U.K. May Support Iraq War Without U.N.

Britain would support a U.S.-led war on Iraq without United Nations backing if any countries imposed an "unreasonable blockage" on a new Security Council resolution, Prime Minister Tony Blair said Wednesday.

On Tuesday, German Chancellor Gerhard Schroeder suggested his government would oppose or abstain from a new resolution sanctioning war. France, which unlike Germany is a permanent member of the Security Council and could veto a resolution, also is cool to the idea of war.

Blair told lawmakers in the House of Commons that Britain "would support (military action) in circumstances of a second U.N. resolution, and we would support it ... where it was clear there was a breach by Saddam and there was an unreasonable blockage of a Security Council resolution."

Despite Germany's reluctance to vote for military action against Saddam Hussein, Britain expressed confidence the U.N. would stand up to any defiance from Iraq.

"The U.N. will accept its responsibilities in this matter and make sure that Saddam Hussein does not get away with what he has been getting away with for years," Foreign Office minister Denis MacShane told British Broadcasting Corp. radio.

The United States and Britain have threatened to use force to disarm Iraq if it does not prove it has given up its alleged chemical, biological and nuclear weapons programs, as required by U.N. Security Council resolutions. Iraq maintains it has no banned weapons.

Blair has repeatedly said he would prefer a second Security Council resolution authorizing any military action, but has not ruled out joining U.S.-led action without it.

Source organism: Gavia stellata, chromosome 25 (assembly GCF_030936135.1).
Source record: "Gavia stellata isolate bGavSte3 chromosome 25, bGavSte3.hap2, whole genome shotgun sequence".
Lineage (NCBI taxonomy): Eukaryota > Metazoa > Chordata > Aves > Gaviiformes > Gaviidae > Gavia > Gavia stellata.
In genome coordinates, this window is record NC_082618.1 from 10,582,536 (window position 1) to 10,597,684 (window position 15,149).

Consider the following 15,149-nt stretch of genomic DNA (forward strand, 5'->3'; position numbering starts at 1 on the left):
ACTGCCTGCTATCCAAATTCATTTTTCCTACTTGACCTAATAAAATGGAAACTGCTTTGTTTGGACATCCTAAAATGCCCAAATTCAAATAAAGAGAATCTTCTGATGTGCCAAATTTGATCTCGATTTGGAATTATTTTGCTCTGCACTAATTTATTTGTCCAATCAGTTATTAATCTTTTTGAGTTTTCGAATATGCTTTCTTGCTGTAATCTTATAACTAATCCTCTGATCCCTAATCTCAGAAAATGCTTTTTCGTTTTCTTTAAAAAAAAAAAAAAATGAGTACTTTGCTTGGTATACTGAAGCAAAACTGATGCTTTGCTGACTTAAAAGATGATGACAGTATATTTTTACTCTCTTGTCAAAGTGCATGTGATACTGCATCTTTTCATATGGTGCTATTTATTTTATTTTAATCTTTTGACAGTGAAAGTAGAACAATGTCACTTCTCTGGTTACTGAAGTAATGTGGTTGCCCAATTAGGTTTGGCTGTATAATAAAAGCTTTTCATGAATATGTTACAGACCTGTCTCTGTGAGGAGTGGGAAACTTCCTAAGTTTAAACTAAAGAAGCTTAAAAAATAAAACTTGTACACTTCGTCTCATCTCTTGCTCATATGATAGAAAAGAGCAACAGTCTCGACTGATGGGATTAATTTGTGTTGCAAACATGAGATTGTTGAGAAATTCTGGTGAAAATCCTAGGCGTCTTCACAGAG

On Tuesday Schroeder said Germany would not send any troops to fight in Iraq and added that he had told French officials: "Don't expect Germany to approve a resolution legitimizing war, don't expect it."

Germany has no veto powers on the 15-nation Security Council, but is set for a pivotal role on the council when it takes over the chair from France next month.

While countries including France, Russia and China have called for weapons inspectors to be given more time to search Iraq for weapons of mass destruction, President Bush warned Tuesday that time was running out for Saddam. The inspectors are due to deliver a report to the United Nations on Jan. 27, which the United States says could prove Iraq is failing to comply with demands that it disarm.

"This business about more time — how much time do we need to see clearly that he's not disarming?" Bush said Tuesday.

In the House of Commons on Wednesday Blair said the inspectors must be given time to do their job, but stressed that their role "is not to play an elaborate game of hide and seek with Saddam."

Iraq, he said, had a "duty of cooperation" to reveal all stocks of banned weapons.

And he said inspectors would not have been able to go back to Iraq unless "a tough and insistent position had been taken by the U.S. Britain and others."

Britain is sending 35,000 troops — including a quarter of its army — to the Gulf region for possible military action against Iraq.

British Foreign Secretary Jack Straw was due to fly to Washington later Wednesday to meet with Secretary of State Colin Powell. The Foreign Office said the two would discuss "international issues including Iraq."